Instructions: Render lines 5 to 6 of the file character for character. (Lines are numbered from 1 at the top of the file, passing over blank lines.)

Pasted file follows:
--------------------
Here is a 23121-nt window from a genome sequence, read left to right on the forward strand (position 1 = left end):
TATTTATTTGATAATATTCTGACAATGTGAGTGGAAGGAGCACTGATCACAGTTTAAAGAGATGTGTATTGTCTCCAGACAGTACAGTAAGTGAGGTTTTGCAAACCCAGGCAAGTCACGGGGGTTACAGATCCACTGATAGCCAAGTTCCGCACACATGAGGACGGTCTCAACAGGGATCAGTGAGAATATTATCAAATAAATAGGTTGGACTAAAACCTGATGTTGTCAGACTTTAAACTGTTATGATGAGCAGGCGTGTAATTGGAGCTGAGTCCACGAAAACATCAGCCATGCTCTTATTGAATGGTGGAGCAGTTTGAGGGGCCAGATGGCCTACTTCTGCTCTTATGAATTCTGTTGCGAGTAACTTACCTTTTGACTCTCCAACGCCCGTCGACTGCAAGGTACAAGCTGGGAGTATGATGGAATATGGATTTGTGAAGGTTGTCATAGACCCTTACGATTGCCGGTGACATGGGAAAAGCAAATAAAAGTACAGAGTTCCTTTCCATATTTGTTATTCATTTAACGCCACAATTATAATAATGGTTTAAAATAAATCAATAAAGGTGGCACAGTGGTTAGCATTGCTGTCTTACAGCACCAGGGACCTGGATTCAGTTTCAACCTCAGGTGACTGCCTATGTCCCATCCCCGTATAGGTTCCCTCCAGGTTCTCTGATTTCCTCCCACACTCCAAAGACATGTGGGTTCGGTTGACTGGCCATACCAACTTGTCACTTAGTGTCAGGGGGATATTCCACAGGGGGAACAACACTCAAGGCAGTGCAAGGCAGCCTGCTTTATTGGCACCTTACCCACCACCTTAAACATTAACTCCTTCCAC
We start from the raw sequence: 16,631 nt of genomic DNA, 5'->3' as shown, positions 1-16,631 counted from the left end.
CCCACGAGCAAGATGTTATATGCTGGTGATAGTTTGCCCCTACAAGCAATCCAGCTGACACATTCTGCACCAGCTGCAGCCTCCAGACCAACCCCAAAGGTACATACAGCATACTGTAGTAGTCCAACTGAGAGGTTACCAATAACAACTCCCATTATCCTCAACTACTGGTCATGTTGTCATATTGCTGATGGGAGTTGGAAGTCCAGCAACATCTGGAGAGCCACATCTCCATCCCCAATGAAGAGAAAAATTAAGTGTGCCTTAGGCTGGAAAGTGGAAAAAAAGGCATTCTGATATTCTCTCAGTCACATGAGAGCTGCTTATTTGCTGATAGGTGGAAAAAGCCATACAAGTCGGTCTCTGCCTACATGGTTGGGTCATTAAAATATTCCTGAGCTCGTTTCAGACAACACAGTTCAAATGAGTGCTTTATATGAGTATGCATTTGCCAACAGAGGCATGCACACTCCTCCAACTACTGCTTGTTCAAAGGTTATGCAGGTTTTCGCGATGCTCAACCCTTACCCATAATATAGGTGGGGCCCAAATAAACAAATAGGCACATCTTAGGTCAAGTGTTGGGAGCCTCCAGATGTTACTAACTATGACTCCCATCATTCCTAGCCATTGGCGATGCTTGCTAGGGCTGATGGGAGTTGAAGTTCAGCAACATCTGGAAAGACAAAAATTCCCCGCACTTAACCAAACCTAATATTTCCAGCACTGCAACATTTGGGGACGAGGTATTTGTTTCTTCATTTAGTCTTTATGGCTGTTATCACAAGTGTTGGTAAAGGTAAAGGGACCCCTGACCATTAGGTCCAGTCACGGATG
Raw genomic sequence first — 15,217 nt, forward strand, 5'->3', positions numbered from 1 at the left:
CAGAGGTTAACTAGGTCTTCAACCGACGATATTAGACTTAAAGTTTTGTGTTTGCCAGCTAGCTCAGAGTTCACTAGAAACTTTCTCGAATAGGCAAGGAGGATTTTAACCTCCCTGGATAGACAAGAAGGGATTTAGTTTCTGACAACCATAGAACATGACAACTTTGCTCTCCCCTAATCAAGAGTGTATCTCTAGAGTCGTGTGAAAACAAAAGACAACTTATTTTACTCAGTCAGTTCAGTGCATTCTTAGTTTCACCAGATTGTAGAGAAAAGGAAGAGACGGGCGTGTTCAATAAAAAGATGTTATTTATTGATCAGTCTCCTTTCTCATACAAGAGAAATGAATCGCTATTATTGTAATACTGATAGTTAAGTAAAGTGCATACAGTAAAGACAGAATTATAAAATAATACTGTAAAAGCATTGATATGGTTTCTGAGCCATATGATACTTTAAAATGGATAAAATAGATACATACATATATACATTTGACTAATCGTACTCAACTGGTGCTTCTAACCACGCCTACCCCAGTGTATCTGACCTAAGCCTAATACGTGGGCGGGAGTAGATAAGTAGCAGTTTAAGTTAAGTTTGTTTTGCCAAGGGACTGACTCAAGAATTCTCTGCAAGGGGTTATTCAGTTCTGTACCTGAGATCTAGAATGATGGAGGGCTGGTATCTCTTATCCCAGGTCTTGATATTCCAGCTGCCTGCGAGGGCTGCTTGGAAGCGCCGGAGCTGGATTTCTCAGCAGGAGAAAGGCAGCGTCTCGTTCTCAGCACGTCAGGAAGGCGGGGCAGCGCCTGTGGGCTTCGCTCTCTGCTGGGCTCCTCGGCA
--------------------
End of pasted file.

Raw genomic sequence first — 15,217 nt, forward strand, 5'->3', positions numbered from 1 at the left:
CAGAGGTTAACTAGGTCTTCAACCGACGATATTAGACTTAAAGTTTTGTGTTTGCCAGCTAGCTCAGAGTTCACTAGAAACTTTCTCGAATAGGCAAGGAGGATTTTAACCTCCCTGGATAGACAAGAAGGGATTTAGTTTCTGACAACCATAGAACATGACAACTTTGCTCTCCCCTAATCAAGAGTGTATCTCTAGAGTCGTGTGAAAACAAAAGACAACTTATTTTACTCAGTCAGTTCAGTGCATTCTTAGTTTCACCAGATTGTAGAGAAAAGGAAGAGACGGGCGTGTTCAATAAAAAGATGTTATTTATTGATCAGTCTCCTTTCTCATACAAGAGAAATGAATCGCTATTATTGTAATACTGATAGTTAAGTAAAGTGCATACAGTAAAGACAGAATTATAAAATAATACTGTAAAAGCATTGATATGGTTTCTGAGCCATATGATACTTTAAAATGGATAAAATAGATACATACATATATACATTTGACTAATCGTACTCAACTGGTGCTTCTAACCACGCCTACCCCAGTGTATCTGACCTAAGCCTAATACGTGGGCGGGAGTAGATAAGTAGCAGTTTAAGTTAAGTTTGTTTTGCCAAGGGACTGACTCAAGAATTCTCTGCAAGGGGTTATTCAGTTCTGTACCTGAGATCTAGAATGATGGAGGGCTGGTATCTCTTATCCCAGGTCTTGATATTCCAGCTGCCTGCGAGGGCTGCTTGGAAGCGCCGGAGCTGGATTTCTCAGCAGGAGAAAGGCAGCGTCTCGTTCTCAGCACGTCAGGAAGGCGGGGCAGCGCCTGTGGGCTTCGCTCTCTGCTGGGCTCCTCGGCA